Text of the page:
March 2020

Greetings and good health to you all (mental and physical),

How many of you remember those old TV game shows where they placed a contestant in an “isolation booth” so they couldn’t hear the answers to questions read out loud to the audience?  I’m trying to pretend that someone is right outside my front door announcing the solution to this troublesome situation we find ourselves in, and that it’s only a matter of time until my patience is rewarded.  But in the meantime…..

My impression is that everyone displaced by this pandemic considers their efforts an “essential service” as their hardship is just as oppressive (or maybe more so) as anyone else’s.  Still, there seems to be common agreement about who deserves our respect the most.  I won’t bother going down the list – we all know who they are.  However, I’d like to emphasize one group of people who make a life changing contribution most all of the time, but especially during our elective confinement – the musicians.  What would life be like right now without them?  I realize that most of us have the luxury of tapping into a seemingly endless library of recorded music on our computers and stereos.  But what if it ended there?  And how game changing it would be if we were to start assuming that a live audience was somehow not an essential part of that creative process?  

Along with many, many other groups, musicians are taking a hit – a powerful one.  The ones that have done their apprenticeship over years may have finally reached a point where they can pay their bills by making people happy.  I’m not talking about the Elton Johns or Adeles, but those determined artists who tour the country sleeping in different hotel rooms every night, eating breakfast in the nearest diner, or giving music lessons to beginners when they’re around, just so they can continue giving us this magic.  For me it’s the next most important thing after food, drink and friendship (did I mention drink?).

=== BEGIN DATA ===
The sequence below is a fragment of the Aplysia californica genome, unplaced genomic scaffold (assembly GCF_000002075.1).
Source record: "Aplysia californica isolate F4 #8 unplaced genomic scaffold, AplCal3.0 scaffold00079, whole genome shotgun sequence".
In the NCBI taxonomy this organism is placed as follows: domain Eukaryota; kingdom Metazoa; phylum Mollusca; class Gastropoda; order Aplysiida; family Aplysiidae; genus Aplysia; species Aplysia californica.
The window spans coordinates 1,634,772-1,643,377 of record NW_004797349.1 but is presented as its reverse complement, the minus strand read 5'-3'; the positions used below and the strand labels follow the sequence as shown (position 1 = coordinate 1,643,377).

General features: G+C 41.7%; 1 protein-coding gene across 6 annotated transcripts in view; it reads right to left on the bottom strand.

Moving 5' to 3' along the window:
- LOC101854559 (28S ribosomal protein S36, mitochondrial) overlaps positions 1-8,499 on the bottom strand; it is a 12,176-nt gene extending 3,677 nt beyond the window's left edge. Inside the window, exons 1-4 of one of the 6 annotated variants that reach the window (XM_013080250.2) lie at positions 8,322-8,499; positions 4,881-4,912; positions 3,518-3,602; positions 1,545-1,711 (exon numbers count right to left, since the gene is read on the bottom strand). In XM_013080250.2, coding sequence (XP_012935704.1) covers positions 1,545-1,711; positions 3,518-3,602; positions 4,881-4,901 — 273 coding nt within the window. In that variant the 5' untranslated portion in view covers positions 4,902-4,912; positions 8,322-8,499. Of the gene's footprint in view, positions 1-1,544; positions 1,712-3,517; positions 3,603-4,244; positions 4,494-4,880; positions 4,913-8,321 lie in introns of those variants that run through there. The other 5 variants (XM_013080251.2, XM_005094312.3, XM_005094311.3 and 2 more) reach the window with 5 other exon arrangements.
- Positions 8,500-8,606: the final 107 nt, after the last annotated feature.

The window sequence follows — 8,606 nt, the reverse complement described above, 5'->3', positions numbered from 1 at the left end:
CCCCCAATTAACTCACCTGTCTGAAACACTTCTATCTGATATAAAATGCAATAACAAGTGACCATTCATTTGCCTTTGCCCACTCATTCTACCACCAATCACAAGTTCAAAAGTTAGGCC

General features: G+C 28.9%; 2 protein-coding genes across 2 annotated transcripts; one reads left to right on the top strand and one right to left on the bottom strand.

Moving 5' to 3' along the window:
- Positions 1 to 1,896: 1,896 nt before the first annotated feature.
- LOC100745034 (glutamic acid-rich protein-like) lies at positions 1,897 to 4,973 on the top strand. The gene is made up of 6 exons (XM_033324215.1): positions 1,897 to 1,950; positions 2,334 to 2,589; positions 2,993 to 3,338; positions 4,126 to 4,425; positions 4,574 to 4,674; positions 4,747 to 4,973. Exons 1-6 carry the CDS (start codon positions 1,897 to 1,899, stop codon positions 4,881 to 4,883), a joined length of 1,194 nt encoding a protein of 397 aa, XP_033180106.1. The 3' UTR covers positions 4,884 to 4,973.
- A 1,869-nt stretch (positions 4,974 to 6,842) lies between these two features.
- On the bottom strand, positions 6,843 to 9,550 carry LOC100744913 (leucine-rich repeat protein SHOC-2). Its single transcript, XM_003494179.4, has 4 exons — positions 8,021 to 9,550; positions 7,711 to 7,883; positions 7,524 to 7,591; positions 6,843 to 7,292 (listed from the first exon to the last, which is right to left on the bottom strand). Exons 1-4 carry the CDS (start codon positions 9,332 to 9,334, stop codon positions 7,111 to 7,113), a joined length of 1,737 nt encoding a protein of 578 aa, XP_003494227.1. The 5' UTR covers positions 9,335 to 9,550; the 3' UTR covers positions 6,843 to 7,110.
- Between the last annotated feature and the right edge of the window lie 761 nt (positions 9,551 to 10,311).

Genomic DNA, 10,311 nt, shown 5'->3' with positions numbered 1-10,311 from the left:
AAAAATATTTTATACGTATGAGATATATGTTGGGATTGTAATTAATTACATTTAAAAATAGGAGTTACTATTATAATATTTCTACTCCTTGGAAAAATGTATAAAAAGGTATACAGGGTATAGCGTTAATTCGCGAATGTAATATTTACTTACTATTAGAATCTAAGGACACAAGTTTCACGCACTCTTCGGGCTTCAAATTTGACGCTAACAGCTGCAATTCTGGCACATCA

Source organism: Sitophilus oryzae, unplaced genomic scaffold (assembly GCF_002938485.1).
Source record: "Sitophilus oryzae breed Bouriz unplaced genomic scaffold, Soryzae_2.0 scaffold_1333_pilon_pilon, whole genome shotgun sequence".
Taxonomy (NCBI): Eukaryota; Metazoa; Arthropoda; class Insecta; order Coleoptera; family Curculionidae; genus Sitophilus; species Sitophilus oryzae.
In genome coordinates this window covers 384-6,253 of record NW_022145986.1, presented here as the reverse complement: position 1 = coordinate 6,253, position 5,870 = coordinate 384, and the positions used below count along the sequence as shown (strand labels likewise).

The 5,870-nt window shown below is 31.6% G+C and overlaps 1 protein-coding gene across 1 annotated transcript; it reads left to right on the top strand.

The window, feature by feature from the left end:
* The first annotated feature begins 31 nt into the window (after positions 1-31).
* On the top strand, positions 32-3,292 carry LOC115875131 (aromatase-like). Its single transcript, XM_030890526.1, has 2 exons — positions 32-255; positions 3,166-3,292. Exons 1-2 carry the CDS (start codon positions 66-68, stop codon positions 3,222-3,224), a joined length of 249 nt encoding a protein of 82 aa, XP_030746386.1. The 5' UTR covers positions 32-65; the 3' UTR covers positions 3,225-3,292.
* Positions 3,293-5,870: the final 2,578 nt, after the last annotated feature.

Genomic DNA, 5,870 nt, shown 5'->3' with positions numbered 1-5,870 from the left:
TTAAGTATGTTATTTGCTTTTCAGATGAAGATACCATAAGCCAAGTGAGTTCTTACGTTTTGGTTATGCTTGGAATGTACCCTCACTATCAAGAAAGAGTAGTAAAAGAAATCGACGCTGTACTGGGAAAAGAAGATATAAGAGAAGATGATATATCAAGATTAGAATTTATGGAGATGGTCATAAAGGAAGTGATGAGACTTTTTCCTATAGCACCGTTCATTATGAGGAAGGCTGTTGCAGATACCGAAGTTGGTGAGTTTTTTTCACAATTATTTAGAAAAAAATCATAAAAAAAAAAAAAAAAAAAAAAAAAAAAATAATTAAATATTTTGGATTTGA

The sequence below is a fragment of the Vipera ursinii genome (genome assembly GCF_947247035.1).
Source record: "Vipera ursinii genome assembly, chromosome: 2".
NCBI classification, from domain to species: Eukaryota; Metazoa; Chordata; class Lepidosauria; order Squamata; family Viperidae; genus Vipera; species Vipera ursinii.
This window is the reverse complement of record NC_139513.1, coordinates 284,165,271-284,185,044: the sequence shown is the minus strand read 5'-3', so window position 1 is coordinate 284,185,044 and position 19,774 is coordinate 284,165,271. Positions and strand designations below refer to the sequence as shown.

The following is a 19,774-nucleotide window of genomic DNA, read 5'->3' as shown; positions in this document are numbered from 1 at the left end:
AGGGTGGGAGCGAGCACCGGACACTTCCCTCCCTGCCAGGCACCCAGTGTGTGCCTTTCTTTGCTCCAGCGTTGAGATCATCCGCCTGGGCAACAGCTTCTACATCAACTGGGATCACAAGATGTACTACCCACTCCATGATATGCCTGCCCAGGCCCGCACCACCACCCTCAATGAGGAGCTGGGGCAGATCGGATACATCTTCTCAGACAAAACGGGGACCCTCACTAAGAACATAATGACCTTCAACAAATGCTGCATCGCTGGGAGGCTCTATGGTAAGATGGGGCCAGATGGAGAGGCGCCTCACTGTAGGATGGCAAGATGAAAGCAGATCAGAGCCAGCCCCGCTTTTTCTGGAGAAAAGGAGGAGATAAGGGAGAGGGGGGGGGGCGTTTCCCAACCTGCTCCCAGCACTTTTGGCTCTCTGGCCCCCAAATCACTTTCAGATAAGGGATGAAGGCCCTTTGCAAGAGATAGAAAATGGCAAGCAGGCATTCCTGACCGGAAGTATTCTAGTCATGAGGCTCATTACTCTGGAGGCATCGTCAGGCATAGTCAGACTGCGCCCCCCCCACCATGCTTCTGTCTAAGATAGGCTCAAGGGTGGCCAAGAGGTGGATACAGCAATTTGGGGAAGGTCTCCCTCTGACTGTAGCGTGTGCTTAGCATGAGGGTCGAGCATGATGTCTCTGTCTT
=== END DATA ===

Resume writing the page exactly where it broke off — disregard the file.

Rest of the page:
Before the pandemic came into sharp focus Unity Hall earned its third grant from CNY Arts in Syracuse to help us continue our presenting efforts.  It didn’t take a religious experience to realize how we should use it once the severity of this global event solidified.  So here’s the plan.

Starting Saturday, May 9th, and every Saturday after that for ten weeks in all, Unity Hall will do what I think we do best.  We have invited ten of the most feel-good musical acts (both local people and those farther afield) to perform a short concert (about half an hour) that will be broadcast on the Unity Hall website.  That’s every Saturday night starting at 8 p.m. at  We plan to spend every last cent of the CNY Arts grant paying these musicians what they deserve.  For some it may be the only paid performance they have in a month or longer.  There’s a list of some of these performers below.  More information will be posted on the website each week. 

Put this on your calendar.  Saturday nights with the Unity Hall crowd.  Just like the not-so-old times.  There’s no admission charge.  There will be a tip jar on your screen that will further reward the musicians’ efforts.  That’s up to you.  Leave space at the back of the room for a dance or two.  Grab your favorite beverage and a front row seat.  Remember when Don McLean sang about “the day the music died”?  We’re not going to let that happen here!

Here's the schedule for the first five weeks:

May 9:  Nick Piccininni

May 16: Ryan Quinn

May 23: Mason McDowell

May 30:  John and Cathy Cadley

June 6:  Joe Crookston